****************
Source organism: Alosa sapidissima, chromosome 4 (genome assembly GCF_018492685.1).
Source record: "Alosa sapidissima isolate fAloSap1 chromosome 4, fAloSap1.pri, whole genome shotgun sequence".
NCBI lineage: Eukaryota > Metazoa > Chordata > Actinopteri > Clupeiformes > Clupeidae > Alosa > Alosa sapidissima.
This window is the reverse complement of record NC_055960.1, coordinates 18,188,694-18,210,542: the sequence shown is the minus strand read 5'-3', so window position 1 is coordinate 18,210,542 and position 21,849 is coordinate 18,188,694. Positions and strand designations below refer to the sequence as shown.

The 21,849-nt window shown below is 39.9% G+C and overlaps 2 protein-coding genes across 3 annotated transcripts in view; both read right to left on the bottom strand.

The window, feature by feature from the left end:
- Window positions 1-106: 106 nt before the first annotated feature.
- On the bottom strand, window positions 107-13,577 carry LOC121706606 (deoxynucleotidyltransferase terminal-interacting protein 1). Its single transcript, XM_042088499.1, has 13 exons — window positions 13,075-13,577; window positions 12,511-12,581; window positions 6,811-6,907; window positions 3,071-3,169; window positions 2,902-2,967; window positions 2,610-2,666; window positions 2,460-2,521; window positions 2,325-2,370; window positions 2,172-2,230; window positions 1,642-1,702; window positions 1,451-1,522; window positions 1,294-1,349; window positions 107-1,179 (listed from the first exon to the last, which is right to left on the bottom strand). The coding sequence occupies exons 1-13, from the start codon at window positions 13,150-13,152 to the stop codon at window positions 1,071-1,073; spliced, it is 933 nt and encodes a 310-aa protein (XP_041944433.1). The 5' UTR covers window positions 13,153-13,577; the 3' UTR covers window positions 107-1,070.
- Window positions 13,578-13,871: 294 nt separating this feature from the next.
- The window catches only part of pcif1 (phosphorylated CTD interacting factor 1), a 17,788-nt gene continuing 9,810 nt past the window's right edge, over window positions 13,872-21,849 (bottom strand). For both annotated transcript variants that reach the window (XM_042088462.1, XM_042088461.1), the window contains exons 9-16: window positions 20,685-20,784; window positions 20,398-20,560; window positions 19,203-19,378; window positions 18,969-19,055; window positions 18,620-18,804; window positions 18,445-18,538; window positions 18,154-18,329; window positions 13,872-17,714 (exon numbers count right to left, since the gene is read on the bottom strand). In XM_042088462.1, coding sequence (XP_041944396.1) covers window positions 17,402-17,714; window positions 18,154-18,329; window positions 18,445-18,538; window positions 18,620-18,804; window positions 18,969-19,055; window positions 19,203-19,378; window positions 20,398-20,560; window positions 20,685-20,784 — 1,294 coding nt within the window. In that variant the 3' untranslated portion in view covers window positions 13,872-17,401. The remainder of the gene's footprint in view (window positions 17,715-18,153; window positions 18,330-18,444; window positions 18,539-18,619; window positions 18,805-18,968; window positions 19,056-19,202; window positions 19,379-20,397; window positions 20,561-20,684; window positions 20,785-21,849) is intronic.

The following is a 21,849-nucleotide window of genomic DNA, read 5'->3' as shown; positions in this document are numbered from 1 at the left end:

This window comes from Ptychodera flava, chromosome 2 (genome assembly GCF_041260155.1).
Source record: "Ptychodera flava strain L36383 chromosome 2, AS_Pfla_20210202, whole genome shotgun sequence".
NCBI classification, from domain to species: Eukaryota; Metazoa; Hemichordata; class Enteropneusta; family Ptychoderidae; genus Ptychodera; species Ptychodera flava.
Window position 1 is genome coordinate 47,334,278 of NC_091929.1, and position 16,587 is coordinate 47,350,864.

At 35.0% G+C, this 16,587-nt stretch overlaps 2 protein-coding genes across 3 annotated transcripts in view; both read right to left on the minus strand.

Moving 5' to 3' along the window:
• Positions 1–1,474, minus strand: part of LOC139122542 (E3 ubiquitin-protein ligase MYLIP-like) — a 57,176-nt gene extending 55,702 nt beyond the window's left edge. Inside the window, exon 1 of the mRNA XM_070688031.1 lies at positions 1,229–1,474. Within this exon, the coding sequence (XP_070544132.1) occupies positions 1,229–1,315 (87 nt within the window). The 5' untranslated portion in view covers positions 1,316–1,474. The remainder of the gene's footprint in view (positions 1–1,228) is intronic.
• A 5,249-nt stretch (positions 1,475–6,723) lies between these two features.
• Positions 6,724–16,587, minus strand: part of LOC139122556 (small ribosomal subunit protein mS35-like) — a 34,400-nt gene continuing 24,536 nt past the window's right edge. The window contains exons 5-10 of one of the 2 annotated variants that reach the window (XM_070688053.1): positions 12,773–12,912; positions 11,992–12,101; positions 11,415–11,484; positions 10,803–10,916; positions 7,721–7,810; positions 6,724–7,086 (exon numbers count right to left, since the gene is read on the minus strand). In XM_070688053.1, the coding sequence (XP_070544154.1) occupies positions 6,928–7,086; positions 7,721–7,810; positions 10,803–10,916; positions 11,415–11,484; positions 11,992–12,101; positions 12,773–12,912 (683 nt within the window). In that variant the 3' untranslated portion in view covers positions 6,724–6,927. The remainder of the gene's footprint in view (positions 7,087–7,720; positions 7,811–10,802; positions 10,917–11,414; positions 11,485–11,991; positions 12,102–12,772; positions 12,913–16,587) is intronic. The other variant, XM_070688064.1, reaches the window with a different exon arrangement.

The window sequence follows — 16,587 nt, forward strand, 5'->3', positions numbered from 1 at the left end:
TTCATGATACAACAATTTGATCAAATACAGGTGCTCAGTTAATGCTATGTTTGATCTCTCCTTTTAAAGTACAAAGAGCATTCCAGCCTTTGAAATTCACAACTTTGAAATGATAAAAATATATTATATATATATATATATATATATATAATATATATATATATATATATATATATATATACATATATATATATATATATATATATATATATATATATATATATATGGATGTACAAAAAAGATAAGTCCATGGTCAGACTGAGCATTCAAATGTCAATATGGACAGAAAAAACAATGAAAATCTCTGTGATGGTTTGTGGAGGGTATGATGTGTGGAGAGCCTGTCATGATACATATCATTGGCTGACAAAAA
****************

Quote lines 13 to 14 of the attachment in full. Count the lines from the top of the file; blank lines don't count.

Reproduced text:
Source record: "Ptychodera flava strain L36383 chromosome 2, AS_Pfla_20210202, whole genome shotgun sequence".
NCBI classification, from domain to species: Eukaryota; Metazoa; Hemichordata; class Enteropneusta; family Ptychoderidae; genus Ptychodera; species Ptychodera flava.